Many federal rules, state laws and city ordinances have good intentions, he explained, but they result in the often unintended restriction of religious expression.
In addition, political discourse in much of society has shifted towards the views of "secularists who really want to exclude religion and religious values" from American life.
These challenges can be difficult to address, Archbishop Lori said, because many of the threats and restrictions are "just under the radar screen," and consequently, "most people don't pay too much attention to them."
Efforts to educated American Catholics of these troubling trends have resulted in a "much greater consciousness of the need to promote and defend religious liberty," as well as "more attention to what the church teaches, and more attention to our heritage as Americans," he said.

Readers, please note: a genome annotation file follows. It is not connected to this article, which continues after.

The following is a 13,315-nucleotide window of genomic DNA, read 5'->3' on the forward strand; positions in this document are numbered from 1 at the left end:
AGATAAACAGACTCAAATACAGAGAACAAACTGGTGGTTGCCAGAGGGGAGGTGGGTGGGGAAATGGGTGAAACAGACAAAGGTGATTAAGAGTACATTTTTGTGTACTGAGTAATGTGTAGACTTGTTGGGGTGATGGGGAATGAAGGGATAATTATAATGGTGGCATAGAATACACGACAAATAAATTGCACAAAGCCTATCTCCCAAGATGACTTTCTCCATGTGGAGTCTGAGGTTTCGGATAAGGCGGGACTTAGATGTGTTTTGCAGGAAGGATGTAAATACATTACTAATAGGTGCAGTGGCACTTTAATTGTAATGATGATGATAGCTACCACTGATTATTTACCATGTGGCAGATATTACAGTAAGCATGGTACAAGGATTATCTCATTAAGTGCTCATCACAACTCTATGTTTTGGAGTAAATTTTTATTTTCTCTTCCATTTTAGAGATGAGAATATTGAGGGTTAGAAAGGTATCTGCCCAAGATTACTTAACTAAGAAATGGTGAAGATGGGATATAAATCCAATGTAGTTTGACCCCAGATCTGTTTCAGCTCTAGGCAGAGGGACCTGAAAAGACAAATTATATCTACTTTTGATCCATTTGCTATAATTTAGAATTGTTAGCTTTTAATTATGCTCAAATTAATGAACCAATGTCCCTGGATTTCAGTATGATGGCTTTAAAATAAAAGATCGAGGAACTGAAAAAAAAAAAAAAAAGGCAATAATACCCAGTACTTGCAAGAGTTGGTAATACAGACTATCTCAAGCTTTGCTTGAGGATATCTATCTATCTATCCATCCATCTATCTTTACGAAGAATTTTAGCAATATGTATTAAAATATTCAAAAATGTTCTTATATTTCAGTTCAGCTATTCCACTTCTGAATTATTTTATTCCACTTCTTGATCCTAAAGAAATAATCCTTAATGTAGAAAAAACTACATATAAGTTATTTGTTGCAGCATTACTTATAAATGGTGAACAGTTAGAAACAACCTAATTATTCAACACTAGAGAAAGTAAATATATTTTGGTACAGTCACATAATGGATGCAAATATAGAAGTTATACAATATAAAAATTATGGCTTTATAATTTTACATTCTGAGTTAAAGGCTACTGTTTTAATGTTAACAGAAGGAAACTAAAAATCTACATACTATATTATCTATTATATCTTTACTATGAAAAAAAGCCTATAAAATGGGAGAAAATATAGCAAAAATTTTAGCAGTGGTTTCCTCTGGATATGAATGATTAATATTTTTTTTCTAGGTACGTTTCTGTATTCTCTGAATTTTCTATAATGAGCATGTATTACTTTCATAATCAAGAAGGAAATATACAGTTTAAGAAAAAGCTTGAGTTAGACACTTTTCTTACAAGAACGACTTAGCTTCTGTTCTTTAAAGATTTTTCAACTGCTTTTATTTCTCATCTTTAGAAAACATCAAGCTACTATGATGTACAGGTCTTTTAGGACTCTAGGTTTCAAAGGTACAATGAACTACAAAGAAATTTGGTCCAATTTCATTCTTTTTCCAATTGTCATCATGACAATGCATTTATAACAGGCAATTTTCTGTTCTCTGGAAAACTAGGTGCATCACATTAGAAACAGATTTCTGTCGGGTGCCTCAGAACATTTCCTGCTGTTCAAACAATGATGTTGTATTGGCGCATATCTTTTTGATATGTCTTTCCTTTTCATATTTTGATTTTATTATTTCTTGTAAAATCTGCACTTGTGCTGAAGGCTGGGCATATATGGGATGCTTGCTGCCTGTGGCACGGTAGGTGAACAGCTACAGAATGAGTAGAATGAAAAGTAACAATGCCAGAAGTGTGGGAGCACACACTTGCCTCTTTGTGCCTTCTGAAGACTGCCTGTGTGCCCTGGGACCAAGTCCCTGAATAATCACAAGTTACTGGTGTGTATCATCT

However, he continued, the greater public needs to be aware of the threats facing religious activity and expression.
"There's got to be a lot of neighbor-to-neighbor explaining," the archbishop stressed.
In addition, he said, Catholics should strive to "be really great citizens, and that means participating very actively in the political process and making their voice heard."
"When our elected officials hear from us and realize that a lot of people are paying attention, it really makes a difference."